Tidal flooding is a year-round hazard along the South Jersey shore and a way of life for island residents.
In the winter, Nor'easters can cause it. In the summer, it's tropical storms and hurricanes that pose the threat. Even the simple setup of a full or new moon with an onshore wind from the east and northeast can cause water levels to rise in the back bays all year long.
The National Weather Service continuously monitors the expected water levels along the coast, and will issue flood related watches and warnings when the threat of tidal flooding rises. But what does a coastal flood warning mean, and how does it differ from a coastal flood advisory?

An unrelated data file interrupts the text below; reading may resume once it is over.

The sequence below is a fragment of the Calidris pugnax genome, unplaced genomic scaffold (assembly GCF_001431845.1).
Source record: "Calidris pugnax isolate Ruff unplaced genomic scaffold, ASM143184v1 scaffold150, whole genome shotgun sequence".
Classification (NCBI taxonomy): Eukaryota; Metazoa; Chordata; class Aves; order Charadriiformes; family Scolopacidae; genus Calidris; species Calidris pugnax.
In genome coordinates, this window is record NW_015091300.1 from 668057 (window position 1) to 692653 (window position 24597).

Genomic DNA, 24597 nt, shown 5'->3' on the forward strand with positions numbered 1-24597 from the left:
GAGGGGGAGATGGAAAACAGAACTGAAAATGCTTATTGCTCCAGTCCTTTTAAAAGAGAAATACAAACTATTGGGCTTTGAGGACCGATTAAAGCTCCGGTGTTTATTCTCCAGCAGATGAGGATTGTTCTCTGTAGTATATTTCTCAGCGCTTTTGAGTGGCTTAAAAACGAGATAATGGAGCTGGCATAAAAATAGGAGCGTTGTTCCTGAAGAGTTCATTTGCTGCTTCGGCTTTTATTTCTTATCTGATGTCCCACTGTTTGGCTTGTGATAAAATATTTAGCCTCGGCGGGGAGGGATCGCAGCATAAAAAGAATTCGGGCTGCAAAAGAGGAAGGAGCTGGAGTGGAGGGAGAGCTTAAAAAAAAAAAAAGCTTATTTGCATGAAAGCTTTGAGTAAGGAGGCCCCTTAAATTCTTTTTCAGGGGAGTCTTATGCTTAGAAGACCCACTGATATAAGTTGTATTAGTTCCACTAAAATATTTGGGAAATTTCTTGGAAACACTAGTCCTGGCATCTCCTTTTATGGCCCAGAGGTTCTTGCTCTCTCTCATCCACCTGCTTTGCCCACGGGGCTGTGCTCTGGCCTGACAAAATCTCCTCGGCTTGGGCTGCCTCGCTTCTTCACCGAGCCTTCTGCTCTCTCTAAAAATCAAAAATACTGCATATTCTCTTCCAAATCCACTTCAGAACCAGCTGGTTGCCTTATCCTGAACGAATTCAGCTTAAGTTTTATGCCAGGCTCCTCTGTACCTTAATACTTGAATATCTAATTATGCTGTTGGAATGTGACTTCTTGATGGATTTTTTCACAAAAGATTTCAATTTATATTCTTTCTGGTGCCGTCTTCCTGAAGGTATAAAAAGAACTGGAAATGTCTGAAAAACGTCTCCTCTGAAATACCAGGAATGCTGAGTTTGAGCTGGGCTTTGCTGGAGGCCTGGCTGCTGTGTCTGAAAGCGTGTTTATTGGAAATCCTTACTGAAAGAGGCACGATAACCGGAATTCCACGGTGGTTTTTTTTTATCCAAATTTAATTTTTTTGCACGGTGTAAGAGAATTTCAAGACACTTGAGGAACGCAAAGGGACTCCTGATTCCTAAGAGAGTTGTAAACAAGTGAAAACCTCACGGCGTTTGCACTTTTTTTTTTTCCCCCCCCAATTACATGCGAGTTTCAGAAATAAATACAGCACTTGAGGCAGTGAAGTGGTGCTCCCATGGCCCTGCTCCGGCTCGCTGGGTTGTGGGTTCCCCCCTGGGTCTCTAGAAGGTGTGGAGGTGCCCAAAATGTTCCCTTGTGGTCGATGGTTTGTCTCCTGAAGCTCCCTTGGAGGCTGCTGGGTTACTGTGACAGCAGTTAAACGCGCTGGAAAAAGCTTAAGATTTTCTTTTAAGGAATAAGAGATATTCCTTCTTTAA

COASTAL FLOOD WATCH: Issued when there is a potential for at least moderate tidal flooding in the next one to two days. The chance for moderate, major, or record flooding levels triggers a coastal flood watch.
COASTAL FLOOD WARNING: Issued when tidal flooding is occurring or likely to occur within the next day. Flooding has to be at least moderate or higher in order for a coastal flood warning to be issued.
COASTAL FLOOD ADVISORY: Issued when minor tidal flooding is expected to occur within the next 24 hours.
In South Jersey, minor tidal flooding occurs most frequently and causes minor disruptions in the most flood prone areas. Moderate flooding is more problematic, and causes more road closures and more properties to flood throughout the area. Major flooding is more rare, but is experienced during major Nor'easters like Jonas in January of 2016.